Slightly OT, I added tags to the Pre-columbian timeline which I think does the job of sorting wheat from chaff. Personally, I don't feel like wading into that particular wikipage right now. I do agree that some sort of uniformity here would be useful; however, that may be impossible without a high level of vigiallance. If we refocus more locally, i think that your idea about a sentence or two strengthening the main points is an excellent idea. My only concern is the impatience of the 'paradigm shifters'; mainly that they would want to be vinicated in the media before the peer reviewed journals. That is always a recipie for disaster IMHO. Lastly, the Topper site always astounds me. *shakes head* So much of it is marginal, and it gets way too much press IMHO for an unfinished project. John
- re Topper, I suppose Wilde's dictum applies no less to archaeologists- the only thing worse than being talked about, is not being talked about. But omission would not give the full picture either; as long as accompanied by "reliability guides" such as above, we're moving in the right direction.--cjllw | TALK 23:27, 21 November 2005 (UTC)
- I have removed the 28,000 BP sentence from the lead paragraph. "" has been on that sentence for months now, without any citation being added. Although it is attributed to Coe's 5th edition, I know it's not in his 4th edition work (which I own), so I have to doubt the veracity of that attribution. In any case, this is definitely a minority view and so does not belong in the lead paragrah, even if it were true. Madman 16:18, 2 December 2006 (UTC)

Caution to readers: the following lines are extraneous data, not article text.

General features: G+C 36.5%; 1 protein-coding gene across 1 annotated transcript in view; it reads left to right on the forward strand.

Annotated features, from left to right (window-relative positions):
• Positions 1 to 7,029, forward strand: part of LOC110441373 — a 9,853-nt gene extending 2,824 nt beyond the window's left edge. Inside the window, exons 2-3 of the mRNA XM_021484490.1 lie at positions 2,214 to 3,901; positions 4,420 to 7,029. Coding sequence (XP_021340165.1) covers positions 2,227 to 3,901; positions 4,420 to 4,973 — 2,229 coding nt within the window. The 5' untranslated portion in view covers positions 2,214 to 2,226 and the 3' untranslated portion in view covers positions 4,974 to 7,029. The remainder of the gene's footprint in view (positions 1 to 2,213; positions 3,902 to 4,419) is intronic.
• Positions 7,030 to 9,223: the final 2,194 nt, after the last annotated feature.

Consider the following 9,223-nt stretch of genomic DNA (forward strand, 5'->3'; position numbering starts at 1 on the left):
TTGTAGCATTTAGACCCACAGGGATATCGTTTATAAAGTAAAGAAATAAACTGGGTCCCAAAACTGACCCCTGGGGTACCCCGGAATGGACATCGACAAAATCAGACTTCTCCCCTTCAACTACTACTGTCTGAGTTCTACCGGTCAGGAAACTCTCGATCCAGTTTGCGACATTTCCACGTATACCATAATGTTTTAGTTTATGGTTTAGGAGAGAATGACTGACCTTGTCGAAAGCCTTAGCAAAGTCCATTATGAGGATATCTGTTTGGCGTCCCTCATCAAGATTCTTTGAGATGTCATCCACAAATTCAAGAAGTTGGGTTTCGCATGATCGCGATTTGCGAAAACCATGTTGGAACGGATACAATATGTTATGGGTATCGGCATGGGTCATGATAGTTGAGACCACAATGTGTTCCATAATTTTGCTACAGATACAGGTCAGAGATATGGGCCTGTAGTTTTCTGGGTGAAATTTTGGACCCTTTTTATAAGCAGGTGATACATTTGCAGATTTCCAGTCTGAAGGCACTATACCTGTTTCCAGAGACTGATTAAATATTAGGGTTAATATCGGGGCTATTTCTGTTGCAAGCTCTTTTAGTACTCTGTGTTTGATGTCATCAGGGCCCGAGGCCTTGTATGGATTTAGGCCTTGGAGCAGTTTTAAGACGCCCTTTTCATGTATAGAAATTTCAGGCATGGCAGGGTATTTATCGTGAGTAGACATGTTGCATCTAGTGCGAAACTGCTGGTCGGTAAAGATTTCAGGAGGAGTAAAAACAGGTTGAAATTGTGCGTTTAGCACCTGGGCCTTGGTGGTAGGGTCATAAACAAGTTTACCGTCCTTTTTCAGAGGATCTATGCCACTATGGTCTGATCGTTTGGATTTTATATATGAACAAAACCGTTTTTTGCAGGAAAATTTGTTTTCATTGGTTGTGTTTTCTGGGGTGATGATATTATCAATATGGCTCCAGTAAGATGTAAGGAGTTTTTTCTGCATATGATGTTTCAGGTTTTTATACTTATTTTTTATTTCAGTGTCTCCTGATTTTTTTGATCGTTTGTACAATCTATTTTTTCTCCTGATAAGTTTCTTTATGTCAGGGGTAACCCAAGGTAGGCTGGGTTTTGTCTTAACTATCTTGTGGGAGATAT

- No probs, Madman, and thanks. As you can see it was discussed over a year ago now but somehow never got around to fixing things. Too many half-finished things around here...can only try! Cheers, --cjllw | TALK 05:09, 6 December 2006 (UTC)
Neither does the 20,000 ya statement in the opening paragraph, that has obviously been revised to remove your earlier edit, have any general substantiation or support from mainstream academia. 22.214.171.124 11:10, 29 March 2007 (UTC) Stevenmitchell 11:44, 29 March 2007 (UTC) the sevar de miazx was a famous football player in the NFL he killed his mom dad sister brother aunt uncle friends and cusions that was very said for micas de minna — Preceding unsigned comment added by 126.96.36.199 (talk) 15:59, 9 October 2012 (UTC)
Many other countries have special sections for military history. Could I add an article of the military history of Mexico? Cameron Nedland 02:35, 23 January 2006 (UTC)
As far as I see, most of the comments in this page are made by Americans accusing Spaniards of genocide, rape and the same old arguments. In fact, a simple look at a country colonized by Anglo-Saxons and another colonized by Spaniards reveals a very different picture: the US and Canada are white, European societies, while Mexico is still Mestizo and Indigenous. Of course the Spanish impact was the strongest, since it was the first and thus the one that brought all the diseases and cultural shocks. Nevertheless, the Spanish colonization never brought along the systematic killing of Indians and theft of their lands that was to be the main trait of colonization in the English colonies. Indians were still hunted like animals in the US when here in Mexico we had an Indigenous president, Benito Juárez. How many Indian presidents have the US had?????? Sorry, but Americans and their accusations simply can't hide the fact that in reality Mexican Indians are still alive in the body and mind of current Mexicans, while North American Indians are only to be found in cemeteries and reservations. —Preceding unsigned comment added by 188.8.131.52 (talk • contribs)